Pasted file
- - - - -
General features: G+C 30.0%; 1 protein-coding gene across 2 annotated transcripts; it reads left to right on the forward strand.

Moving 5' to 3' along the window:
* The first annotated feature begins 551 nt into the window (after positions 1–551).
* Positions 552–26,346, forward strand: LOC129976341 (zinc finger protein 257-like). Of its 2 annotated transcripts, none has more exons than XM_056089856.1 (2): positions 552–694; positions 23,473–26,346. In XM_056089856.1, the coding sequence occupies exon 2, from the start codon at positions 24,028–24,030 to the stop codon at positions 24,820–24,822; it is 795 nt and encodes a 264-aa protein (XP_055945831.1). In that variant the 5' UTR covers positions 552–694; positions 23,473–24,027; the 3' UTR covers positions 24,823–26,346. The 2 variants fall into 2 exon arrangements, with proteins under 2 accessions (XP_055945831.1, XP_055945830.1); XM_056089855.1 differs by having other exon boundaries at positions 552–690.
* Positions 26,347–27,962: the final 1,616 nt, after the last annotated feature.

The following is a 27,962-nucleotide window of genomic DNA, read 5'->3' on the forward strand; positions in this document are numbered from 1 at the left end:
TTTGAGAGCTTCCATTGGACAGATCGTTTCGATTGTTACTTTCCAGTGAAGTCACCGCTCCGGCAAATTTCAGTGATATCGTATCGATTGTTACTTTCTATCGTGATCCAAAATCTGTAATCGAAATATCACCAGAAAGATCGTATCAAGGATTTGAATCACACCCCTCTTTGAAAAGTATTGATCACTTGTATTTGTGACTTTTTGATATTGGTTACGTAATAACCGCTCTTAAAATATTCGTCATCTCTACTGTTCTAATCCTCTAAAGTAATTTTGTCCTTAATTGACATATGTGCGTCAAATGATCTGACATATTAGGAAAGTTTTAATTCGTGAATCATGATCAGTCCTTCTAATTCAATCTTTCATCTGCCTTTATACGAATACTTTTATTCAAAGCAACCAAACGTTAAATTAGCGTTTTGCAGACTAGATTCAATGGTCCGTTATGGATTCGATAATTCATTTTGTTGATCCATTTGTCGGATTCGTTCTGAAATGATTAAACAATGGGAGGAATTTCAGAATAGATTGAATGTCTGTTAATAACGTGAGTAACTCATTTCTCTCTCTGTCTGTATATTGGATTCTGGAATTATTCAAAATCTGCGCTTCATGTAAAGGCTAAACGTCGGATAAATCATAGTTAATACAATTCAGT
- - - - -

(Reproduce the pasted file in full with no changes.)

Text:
General features: G+C 30.0%; 1 protein-coding gene across 2 annotated transcripts; it reads left to right on the forward strand.

Moving 5' to 3' along the window:
* The first annotated feature begins 551 nt into the window (after positions 1–551).
* Positions 552–26,346, forward strand: LOC129976341 (zinc finger protein 257-like). Of its 2 annotated transcripts, none has more exons than XM_056089856.1 (2): positions 552–694; positions 23,473–26,346. In XM_056089856.1, the coding sequence occupies exon 2, from the start codon at positions 24,028–24,030 to the stop codon at positions 24,820–24,822; it is 795 nt and encodes a 264-aa protein (XP_055945831.1). In that variant the 5' UTR covers positions 552–694; positions 23,473–24,027; the 3' UTR covers positions 24,823–26,346. The 2 variants fall into 2 exon arrangements, with proteins under 2 accessions (XP_055945831.1, XP_055945830.1); XM_056089855.1 differs by having other exon boundaries at positions 552–690.
* Positions 26,347–27,962: the final 1,616 nt, after the last annotated feature.

The following is a 27,962-nucleotide window of genomic DNA, read 5'->3' on the forward strand; positions in this document are numbered from 1 at the left end:
TTTGAGAGCTTCCATTGGACAGATCGTTTCGATTGTTACTTTCCAGTGAAGTCACCGCTCCGGCAAATTTCAGTGATATCGTATCGATTGTTACTTTCTATCGTGATCCAAAATCTGTAATCGAAATATCACCAGAAAGATCGTATCAAGGATTTGAATCACACCCCTCTTTGAAAAGTATTGATCACTTGTATTTGTGACTTTTTGATATTGGTTACGTAATAACCGCTCTTAAAATATTCGTCATCTCTACTGTTCTAATCCTCTAAAGTAATTTTGTCCTTAATTGACATATGTGCGTCAAATGATCTGACATATTAGGAAAGTTTTAATTCGTGAATCATGATCAGTCCTTCTAATTCAATCTTTCATCTGCCTTTATACGAATACTTTTATTCAAAGCAACCAAACGTTAAATTAGCGTTTTGCAGACTAGATTCAATGGTCCGTTATGGATTCGATAATTCATTTTGTTGATCCATTTGTCGGATTCGTTCTGAAATGATTAAACAATGGGAGGAATTTCAGAATAGATTGAATGTCTGTTAATAACGTGAGTAACTCATTTCTCTCTCTGTCTGTATATTGGATTCTGGAATTATTCAAAATCTGCGCTTCATGTAAAGGCTAAACGTCGGATAAATCATAGTTAATACAATTCAGT